January 3 editorial
January 2, 2009
Despite the dismal economic and international news, 2008 ended on a somewhat hopeful note. Both locally and nationally, Americans jumped into the political process and turned out in record numbers to vote on Election Day. Now, we hope citizens will carry that energy forward by continuing to pay attention to the grave issues facing the world and our hometowns.
There has been a short hiatus while waiting for the new officials to take office, but once they do they will our need support to turn their promises into policy.
Monday, Utah Gov. Jon Huntsman Jr. will be sworn in to serve another term. Last fall he wisely called legislators back to rein in the state’s budget at the onset of the economic downturn. He is now trying to prevent further cuts in education and essential human services. In light of his earlier action, citizens should support his effort to prevent knee-jerk cuts that could do irrevocable damage to schools and families.
Then, on Wednesday, Jan. 7, Summit County will swear in its first county council. The old three-member commission will give way to five councilors: Sally Elliott, Claudia McMullin, John Hanrahan, Chris Robinson and David Ure. After a brief ceremony, they are expected to get right to work selecting a chairperson and assigning committee responsibilities. Then, on Friday they will meet again in special session to begin setting and prioritizing their goals for the coming year.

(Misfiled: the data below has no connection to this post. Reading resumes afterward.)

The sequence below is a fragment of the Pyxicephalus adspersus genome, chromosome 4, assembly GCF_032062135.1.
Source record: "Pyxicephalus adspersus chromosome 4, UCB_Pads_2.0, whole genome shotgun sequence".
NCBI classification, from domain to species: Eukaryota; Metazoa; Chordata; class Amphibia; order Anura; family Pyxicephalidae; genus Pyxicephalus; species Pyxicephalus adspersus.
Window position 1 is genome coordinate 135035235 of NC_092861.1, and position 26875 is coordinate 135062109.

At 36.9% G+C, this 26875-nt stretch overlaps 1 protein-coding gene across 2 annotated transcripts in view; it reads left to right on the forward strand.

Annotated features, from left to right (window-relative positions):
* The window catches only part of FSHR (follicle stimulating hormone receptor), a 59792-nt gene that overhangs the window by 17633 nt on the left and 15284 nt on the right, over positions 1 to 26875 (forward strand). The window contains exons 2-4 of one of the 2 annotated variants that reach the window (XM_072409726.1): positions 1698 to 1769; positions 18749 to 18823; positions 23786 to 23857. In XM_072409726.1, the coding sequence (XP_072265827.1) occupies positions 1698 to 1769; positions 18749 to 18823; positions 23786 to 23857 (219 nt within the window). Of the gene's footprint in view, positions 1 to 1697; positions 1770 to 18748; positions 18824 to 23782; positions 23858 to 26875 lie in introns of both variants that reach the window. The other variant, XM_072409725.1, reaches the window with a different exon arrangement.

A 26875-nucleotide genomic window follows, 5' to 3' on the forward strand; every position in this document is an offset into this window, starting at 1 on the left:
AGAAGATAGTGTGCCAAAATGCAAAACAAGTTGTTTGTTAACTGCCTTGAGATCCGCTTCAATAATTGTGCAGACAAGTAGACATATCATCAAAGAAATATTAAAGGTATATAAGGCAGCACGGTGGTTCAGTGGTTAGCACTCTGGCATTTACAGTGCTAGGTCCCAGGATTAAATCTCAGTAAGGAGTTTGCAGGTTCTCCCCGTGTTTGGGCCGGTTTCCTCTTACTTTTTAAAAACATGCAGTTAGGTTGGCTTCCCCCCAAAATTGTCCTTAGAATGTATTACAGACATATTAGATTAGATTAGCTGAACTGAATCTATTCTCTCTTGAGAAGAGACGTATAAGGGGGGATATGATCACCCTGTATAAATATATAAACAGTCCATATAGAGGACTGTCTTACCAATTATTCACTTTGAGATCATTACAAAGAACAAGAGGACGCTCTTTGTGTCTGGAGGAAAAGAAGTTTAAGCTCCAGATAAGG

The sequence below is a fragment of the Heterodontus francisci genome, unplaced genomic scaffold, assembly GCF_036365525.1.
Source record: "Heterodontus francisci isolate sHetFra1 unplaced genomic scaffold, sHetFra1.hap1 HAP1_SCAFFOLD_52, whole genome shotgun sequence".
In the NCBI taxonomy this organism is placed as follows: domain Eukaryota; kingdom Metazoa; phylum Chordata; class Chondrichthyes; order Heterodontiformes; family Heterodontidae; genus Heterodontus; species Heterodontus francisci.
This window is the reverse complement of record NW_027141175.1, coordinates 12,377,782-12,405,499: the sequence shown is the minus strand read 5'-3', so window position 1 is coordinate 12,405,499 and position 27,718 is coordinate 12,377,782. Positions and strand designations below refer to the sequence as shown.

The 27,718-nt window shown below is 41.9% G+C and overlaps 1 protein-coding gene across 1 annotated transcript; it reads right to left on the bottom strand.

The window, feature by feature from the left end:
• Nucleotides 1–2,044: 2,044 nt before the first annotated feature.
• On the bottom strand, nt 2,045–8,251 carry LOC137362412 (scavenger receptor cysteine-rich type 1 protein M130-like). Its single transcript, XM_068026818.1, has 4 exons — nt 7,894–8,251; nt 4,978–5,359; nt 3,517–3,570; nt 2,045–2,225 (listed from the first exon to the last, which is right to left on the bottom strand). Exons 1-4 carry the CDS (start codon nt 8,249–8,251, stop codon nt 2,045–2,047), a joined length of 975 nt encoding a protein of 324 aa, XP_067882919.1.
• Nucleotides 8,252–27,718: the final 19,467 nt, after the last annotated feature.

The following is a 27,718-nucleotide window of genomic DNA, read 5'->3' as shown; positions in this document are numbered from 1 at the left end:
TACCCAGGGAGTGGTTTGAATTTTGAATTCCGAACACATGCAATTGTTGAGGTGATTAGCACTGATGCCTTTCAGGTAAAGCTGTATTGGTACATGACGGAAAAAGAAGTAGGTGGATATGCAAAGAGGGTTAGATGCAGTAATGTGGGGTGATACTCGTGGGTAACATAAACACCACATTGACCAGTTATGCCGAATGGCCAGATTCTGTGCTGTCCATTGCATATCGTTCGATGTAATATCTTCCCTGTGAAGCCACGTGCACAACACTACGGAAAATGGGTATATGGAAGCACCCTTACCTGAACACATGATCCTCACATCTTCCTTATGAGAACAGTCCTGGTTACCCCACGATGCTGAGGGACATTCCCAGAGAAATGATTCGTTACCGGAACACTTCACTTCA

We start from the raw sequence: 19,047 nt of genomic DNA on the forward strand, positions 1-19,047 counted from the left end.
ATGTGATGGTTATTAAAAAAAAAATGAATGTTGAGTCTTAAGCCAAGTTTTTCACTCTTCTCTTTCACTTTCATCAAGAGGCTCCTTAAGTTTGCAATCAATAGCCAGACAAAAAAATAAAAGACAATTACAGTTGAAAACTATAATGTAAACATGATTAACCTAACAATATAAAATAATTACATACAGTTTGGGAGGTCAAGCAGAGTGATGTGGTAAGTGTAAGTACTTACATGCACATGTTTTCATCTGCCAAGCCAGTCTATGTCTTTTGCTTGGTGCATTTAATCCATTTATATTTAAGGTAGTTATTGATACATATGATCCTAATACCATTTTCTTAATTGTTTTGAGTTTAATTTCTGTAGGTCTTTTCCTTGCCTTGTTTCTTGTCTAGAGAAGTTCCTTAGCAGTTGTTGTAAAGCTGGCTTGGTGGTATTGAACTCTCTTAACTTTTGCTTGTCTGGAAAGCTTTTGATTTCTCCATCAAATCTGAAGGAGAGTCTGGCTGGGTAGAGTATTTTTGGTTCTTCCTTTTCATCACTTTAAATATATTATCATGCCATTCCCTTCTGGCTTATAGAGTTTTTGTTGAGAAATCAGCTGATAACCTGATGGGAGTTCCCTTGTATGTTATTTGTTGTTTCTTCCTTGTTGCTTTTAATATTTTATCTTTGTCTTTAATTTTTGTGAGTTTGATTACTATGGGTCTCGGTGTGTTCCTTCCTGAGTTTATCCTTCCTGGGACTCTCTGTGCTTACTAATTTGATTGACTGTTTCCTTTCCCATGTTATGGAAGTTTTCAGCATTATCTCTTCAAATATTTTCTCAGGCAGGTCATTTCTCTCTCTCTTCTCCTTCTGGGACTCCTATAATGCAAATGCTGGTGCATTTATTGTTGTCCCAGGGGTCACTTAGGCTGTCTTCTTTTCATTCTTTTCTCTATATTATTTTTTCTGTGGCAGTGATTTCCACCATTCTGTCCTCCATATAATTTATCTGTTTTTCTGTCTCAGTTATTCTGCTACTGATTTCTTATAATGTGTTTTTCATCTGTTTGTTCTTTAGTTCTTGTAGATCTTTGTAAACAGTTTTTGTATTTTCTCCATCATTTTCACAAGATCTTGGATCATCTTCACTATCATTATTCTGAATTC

Like the governor, they will be challenged by the shifting financial winds around them and may have to make spending cuts. After so many years of prosperity, saying no to new projects will be not be easy.
Council members, while busy defining their own new roles, are also charged with hiring a county manager. Choosing the right person one who can communicate with constituents in all regions of the county is crucial to the success of the new form of government and will be an exhausting process.
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Last, but not least, on Jan. 20, Barack Obama will be sworn in as the nation’s 44th president. During his campaign Obama banked on support from regular citizens and promised to reform the federal bureaucracy to make it more responsive to citizens and less beholden to special interests. That will be hard to deliver, though, if voters assume their job is done and become apathetic.
With so much bailout money being offered, and so much new legislation in the pipeline, there is no doubt that special interests will be clamoring for the new president’s attention.
In order to provide some balance locally and nationally, citizens will need to stay active and informed.